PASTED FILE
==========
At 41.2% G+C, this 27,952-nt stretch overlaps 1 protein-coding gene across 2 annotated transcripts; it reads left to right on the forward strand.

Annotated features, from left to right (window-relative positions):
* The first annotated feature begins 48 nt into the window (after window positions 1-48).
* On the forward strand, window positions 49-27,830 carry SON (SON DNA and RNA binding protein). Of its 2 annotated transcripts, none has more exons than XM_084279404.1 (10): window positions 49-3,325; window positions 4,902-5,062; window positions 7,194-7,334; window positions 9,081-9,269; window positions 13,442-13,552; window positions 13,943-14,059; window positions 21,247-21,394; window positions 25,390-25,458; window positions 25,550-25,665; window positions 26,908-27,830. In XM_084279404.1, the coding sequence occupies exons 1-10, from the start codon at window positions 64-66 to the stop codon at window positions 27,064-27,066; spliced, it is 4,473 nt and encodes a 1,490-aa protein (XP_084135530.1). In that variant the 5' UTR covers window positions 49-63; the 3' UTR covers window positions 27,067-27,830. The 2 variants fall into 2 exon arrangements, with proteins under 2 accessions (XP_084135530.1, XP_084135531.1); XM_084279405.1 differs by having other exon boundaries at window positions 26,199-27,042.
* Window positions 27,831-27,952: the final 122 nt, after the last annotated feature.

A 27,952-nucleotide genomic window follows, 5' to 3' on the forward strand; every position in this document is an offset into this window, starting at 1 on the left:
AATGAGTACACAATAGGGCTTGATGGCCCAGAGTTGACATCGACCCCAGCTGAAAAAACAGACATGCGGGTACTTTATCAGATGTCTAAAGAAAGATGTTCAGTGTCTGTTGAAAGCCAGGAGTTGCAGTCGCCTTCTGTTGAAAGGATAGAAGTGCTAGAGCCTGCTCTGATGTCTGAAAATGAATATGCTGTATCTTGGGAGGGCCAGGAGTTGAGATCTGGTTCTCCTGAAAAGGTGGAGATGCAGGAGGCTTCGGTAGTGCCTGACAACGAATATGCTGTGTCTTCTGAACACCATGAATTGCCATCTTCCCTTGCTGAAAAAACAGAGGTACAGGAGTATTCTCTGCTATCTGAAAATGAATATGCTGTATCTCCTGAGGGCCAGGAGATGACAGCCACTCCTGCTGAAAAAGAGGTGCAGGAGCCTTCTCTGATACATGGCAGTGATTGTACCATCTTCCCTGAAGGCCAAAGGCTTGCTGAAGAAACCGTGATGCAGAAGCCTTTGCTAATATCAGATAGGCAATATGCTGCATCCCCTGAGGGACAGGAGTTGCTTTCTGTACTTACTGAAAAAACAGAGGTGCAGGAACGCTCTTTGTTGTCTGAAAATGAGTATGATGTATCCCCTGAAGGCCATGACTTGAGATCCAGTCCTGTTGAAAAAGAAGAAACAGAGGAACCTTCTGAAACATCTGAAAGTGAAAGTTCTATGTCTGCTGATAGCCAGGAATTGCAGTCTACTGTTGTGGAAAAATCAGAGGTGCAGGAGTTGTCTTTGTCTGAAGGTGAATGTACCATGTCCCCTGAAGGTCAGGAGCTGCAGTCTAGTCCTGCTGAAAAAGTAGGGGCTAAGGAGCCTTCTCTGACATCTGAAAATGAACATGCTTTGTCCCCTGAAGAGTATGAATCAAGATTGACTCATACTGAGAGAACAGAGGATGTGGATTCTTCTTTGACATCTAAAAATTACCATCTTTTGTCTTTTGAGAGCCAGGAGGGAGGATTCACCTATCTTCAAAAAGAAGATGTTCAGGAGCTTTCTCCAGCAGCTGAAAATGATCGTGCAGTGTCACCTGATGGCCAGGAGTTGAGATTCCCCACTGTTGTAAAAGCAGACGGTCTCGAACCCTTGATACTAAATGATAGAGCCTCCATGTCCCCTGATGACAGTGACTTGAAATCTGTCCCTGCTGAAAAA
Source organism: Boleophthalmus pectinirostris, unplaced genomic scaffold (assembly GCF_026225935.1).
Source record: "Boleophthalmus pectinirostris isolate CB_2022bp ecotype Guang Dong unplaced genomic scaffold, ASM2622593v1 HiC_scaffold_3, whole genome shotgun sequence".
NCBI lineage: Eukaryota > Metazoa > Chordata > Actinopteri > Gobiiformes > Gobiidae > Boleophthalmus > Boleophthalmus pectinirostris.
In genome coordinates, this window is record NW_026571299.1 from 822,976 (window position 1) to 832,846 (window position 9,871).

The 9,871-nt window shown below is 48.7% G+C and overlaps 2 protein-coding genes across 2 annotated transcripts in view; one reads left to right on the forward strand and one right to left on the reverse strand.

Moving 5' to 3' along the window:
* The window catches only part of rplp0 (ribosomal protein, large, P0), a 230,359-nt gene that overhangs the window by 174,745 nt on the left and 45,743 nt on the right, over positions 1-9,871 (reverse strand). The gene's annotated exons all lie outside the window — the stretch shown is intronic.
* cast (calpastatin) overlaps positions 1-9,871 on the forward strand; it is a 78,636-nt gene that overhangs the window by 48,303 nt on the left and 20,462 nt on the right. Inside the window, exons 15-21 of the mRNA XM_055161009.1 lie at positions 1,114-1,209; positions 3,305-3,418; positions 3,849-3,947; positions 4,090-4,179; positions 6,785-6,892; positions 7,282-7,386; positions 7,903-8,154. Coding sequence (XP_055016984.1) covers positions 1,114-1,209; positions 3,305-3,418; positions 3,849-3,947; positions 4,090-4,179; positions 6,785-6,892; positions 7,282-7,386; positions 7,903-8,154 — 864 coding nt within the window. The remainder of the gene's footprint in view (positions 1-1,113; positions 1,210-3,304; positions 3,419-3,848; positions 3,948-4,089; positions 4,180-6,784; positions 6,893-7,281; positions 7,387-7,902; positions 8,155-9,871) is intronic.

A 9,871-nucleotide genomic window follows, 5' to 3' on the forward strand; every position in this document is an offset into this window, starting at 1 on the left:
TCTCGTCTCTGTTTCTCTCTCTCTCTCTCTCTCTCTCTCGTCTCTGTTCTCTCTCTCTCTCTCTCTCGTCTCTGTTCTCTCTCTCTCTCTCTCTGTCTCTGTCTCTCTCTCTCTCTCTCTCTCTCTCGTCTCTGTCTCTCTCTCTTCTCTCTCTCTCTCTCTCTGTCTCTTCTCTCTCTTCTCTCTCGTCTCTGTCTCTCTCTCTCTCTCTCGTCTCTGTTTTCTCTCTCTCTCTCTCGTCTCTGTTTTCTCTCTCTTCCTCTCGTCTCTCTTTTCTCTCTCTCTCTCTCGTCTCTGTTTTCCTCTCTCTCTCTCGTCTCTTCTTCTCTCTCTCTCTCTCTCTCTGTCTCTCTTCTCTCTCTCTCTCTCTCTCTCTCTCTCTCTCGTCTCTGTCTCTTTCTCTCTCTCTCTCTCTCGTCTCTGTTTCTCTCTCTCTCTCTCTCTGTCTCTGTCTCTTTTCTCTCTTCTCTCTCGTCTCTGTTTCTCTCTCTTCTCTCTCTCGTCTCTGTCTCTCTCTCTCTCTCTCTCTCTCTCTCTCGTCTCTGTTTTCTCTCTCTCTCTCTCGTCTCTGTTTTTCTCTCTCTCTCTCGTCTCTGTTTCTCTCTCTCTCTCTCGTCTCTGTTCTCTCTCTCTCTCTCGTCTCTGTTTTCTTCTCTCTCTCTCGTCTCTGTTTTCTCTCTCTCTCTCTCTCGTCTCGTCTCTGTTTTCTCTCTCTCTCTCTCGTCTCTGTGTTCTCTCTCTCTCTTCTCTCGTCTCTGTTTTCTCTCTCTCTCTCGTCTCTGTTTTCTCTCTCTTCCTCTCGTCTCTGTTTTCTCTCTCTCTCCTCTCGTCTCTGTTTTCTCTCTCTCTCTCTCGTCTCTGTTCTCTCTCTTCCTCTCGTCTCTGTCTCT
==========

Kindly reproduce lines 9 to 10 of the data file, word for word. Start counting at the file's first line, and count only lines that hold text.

Source record: "Boleophthalmus pectinirostris isolate CB_2022bp ecotype Guang Dong unplaced genomic scaffold, ASM2622593v1 HiC_scaffold_3, whole genome shotgun sequence".
NCBI lineage: Eukaryota > Metazoa > Chordata > Actinopteri > Gobiiformes > Gobiidae > Boleophthalmus > Boleophthalmus pectinirostris.